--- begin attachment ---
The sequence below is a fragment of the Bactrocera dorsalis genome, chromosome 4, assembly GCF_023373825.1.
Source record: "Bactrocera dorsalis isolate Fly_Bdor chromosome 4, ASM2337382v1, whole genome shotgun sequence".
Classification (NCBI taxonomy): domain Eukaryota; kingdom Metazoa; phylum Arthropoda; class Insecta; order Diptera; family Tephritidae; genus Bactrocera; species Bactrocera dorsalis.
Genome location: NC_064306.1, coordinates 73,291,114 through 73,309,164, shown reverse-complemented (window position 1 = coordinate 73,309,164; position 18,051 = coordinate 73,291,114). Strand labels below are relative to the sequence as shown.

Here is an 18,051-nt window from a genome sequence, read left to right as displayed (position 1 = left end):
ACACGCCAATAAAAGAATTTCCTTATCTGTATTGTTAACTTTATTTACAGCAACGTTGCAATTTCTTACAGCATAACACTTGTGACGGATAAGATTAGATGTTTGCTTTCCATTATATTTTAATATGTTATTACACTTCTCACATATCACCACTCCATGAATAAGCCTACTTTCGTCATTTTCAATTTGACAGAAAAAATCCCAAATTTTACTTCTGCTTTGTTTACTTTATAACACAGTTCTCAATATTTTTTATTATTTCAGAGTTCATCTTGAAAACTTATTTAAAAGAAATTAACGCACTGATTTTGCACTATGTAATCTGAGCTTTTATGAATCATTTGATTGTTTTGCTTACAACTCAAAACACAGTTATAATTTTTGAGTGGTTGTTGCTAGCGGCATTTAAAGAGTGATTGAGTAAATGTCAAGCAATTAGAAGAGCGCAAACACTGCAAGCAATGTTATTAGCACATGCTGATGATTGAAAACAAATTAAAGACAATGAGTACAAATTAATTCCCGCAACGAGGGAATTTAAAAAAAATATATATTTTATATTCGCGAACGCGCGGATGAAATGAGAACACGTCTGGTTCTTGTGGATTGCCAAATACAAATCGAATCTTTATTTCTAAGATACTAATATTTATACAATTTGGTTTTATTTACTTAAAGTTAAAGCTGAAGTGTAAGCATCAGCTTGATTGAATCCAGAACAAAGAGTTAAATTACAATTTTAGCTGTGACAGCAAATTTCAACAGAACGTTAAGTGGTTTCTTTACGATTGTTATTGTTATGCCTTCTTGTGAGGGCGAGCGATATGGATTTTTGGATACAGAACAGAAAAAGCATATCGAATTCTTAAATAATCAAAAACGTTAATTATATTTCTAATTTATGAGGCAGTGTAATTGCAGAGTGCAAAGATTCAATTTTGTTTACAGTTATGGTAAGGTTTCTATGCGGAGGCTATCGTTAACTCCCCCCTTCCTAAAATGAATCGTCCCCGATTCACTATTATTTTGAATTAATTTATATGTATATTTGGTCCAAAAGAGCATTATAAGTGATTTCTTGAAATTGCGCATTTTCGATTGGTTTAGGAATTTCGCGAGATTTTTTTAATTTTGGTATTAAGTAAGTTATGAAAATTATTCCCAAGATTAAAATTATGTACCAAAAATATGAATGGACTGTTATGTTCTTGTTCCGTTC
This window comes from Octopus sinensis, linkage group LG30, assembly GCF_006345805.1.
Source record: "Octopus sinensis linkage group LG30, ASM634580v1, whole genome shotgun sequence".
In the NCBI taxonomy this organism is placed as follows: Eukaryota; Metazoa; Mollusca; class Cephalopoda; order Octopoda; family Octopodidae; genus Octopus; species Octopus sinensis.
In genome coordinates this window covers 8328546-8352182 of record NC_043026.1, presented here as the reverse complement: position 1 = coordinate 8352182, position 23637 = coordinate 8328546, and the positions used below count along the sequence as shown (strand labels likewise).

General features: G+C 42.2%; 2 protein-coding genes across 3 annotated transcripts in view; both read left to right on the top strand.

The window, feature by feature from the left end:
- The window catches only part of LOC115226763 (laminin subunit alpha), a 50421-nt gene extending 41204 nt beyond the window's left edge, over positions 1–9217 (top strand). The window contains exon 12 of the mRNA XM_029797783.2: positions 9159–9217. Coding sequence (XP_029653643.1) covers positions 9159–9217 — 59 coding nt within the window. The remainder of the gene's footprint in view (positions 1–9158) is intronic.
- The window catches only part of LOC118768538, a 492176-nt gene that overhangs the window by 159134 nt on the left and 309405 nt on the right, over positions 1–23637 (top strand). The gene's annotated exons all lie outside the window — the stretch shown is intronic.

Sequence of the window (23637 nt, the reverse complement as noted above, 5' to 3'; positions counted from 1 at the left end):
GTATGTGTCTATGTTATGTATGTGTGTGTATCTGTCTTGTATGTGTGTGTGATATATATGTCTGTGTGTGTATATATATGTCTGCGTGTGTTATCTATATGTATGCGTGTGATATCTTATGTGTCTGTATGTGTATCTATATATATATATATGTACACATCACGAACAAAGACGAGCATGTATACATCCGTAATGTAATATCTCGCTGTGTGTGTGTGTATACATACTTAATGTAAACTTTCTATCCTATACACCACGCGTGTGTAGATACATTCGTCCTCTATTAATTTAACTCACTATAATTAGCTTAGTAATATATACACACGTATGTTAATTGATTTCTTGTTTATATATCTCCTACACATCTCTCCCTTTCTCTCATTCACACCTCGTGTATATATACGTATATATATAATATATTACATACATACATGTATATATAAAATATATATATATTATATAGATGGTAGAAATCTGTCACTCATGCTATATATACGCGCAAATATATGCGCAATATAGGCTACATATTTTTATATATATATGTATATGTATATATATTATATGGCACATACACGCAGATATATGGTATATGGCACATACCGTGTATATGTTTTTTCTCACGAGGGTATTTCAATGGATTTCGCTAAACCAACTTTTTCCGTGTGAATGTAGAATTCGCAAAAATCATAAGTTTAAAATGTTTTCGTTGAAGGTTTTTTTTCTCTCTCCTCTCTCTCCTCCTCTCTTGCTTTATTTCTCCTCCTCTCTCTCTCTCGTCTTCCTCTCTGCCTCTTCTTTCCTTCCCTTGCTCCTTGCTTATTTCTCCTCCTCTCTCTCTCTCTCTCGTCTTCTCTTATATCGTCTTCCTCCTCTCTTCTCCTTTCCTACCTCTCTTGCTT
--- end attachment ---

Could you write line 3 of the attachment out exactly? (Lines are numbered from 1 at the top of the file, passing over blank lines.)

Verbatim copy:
Classification (NCBI taxonomy): domain Eukaryota; kingdom Metazoa; phylum Arthropoda; class Insecta; order Diptera; family Tephritidae; genus Bactrocera; species Bactrocera dorsalis.